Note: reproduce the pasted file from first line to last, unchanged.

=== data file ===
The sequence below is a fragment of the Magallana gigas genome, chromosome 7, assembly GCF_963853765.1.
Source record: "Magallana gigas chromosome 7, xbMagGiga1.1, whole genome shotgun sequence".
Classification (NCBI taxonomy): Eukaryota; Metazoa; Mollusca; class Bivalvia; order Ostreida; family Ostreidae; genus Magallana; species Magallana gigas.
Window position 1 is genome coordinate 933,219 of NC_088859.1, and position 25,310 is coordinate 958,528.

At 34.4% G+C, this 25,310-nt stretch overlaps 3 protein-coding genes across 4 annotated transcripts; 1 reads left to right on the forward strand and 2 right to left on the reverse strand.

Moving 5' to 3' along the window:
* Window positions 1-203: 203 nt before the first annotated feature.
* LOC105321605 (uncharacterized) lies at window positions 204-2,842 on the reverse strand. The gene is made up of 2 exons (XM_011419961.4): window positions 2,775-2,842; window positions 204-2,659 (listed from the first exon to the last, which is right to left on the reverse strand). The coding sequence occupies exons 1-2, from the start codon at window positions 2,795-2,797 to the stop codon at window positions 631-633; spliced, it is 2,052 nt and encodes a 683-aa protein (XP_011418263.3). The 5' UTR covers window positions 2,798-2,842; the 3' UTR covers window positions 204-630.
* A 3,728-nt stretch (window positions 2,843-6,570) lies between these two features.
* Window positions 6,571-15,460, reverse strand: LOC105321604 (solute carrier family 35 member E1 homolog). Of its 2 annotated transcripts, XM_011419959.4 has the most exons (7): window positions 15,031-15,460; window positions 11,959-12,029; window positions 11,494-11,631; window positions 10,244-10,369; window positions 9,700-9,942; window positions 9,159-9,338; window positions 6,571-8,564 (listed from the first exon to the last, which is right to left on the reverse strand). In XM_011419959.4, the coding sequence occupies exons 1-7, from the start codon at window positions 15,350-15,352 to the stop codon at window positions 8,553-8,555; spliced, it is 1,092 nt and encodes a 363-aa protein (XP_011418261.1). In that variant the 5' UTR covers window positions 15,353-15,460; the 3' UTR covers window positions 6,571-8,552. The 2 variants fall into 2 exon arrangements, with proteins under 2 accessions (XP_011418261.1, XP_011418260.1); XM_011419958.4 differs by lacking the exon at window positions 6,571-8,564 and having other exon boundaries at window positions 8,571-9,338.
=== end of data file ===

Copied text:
The sequence below is a fragment of the Magallana gigas genome, chromosome 7, assembly GCF_963853765.1.
Source record: "Magallana gigas chromosome 7, xbMagGiga1.1, whole genome shotgun sequence".
Classification (NCBI taxonomy): Eukaryota; Metazoa; Mollusca; class Bivalvia; order Ostreida; family Ostreidae; genus Magallana; species Magallana gigas.
Window position 1 is genome coordinate 933,219 of NC_088859.1, and position 25,310 is coordinate 958,528.

At 34.4% G+C, this 25,310-nt stretch overlaps 3 protein-coding genes across 4 annotated transcripts; 1 reads left to right on the forward strand and 2 right to left on the reverse strand.

Moving 5' to 3' along the window:
* Window positions 1-203: 203 nt before the first annotated feature.
* LOC105321605 (uncharacterized) lies at window positions 204-2,842 on the reverse strand. The gene is made up of 2 exons (XM_011419961.4): window positions 2,775-2,842; window positions 204-2,659 (listed from the first exon to the last, which is right to left on the reverse strand). The coding sequence occupies exons 1-2, from the start codon at window positions 2,795-2,797 to the stop codon at window positions 631-633; spliced, it is 2,052 nt and encodes a 683-aa protein (XP_011418263.3). The 5' UTR covers window positions 2,798-2,842; the 3' UTR covers window positions 204-630.
* A 3,728-nt stretch (window positions 2,843-6,570) lies between these two features.
* Window positions 6,571-15,460, reverse strand: LOC105321604 (solute carrier family 35 member E1 homolog). Of its 2 annotated transcripts, XM_011419959.4 has the most exons (7): window positions 15,031-15,460; window positions 11,959-12,029; window positions 11,494-11,631; window positions 10,244-10,369; window positions 9,700-9,942; window positions 9,159-9,338; window positions 6,571-8,564 (listed from the first exon to the last, which is right to left on the reverse strand). In XM_011419959.4, the coding sequence occupies exons 1-7, from the start codon at window positions 15,350-15,352 to the stop codon at window positions 8,553-8,555; spliced, it is 1,092 nt and encodes a 363-aa protein (XP_011418261.1). In that variant the 5' UTR covers window positions 15,353-15,460; the 3' UTR covers window positions 6,571-8,552. The 2 variants fall into 2 exon arrangements, with proteins under 2 accessions (XP_011418261.1, XP_011418260.1); XM_011419958.4 differs by lacking the exon at window positions 6,571-8,564 and having other exon boundaries at window positions 8,571-9,338.